WHO: Video essayist Thomas Flight
WHAT: “OK Soda – Advertising’s Awkward Relationship with Postmodernism”
WHY WE CARE: In 1993, then Coca-Cola CEO Roberto Goizueta pulled what many thought was a peculiar business move: He re-hired Sergio Zyman to be chief of marketing for all Coca-Cola beverages. Keep in mind that Zyman was the man behind the launch of 1985’s infamous flop New Coke. Zyman used his second chance to create OK Soda, a citrusy cola that became more known for its subversive marketing campaign than its flavor–and that only lasted seven months after a limited release.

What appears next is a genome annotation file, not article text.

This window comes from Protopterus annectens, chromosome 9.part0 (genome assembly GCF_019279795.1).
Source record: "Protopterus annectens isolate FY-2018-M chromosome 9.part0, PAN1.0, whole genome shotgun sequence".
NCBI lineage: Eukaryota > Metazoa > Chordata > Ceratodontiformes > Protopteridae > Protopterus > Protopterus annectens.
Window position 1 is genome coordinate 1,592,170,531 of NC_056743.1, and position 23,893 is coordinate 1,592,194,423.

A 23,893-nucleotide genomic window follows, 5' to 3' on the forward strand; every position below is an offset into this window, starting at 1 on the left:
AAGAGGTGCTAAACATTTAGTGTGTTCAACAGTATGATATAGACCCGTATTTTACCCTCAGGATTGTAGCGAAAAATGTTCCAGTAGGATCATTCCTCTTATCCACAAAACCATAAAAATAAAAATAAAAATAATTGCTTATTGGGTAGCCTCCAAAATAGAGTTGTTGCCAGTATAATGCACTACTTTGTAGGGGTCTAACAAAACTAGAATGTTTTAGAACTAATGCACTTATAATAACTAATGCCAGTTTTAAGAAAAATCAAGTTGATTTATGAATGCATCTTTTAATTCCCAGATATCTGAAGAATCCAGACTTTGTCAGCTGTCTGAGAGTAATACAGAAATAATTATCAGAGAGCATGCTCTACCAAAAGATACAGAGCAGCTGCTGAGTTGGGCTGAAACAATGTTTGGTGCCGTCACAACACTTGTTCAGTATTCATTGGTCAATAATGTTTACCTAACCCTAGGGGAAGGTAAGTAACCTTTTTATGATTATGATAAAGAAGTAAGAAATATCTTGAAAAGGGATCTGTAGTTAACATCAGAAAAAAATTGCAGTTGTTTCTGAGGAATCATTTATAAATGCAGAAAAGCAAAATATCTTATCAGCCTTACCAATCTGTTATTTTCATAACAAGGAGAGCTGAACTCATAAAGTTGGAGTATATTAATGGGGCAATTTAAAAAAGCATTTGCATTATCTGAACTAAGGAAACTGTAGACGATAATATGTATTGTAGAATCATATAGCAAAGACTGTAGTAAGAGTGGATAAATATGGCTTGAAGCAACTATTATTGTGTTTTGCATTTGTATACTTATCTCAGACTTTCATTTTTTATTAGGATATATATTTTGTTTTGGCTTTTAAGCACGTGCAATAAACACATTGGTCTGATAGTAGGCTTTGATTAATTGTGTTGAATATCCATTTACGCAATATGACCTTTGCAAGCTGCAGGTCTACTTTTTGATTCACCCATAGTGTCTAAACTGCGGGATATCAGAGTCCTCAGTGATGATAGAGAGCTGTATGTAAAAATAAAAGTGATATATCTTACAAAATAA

Zyman based OK Soda on research that found “Coca-Cola” was the second most well-known term in the world, right behind the word “OK.” What followed was what can now be seen as a case study in postmodern advertising–and one that video essayist Thomas Flight documents well in his new highly-informative deep dive.
Flight’s thesis of “can you effectively brand disillusionment?” is the tipping point to a rabbit hole of other pertinent questions like “was OK Soda’s marketing campaign just ahead of its time?” and “where’s the balance between subverting traditional marketing to grab attention and torpedoing your own product?”
If you’re brainstorming ideas for your next “quirky” marketing campaign to reach Gens Y and Z, Flight’s video essay is required viewing.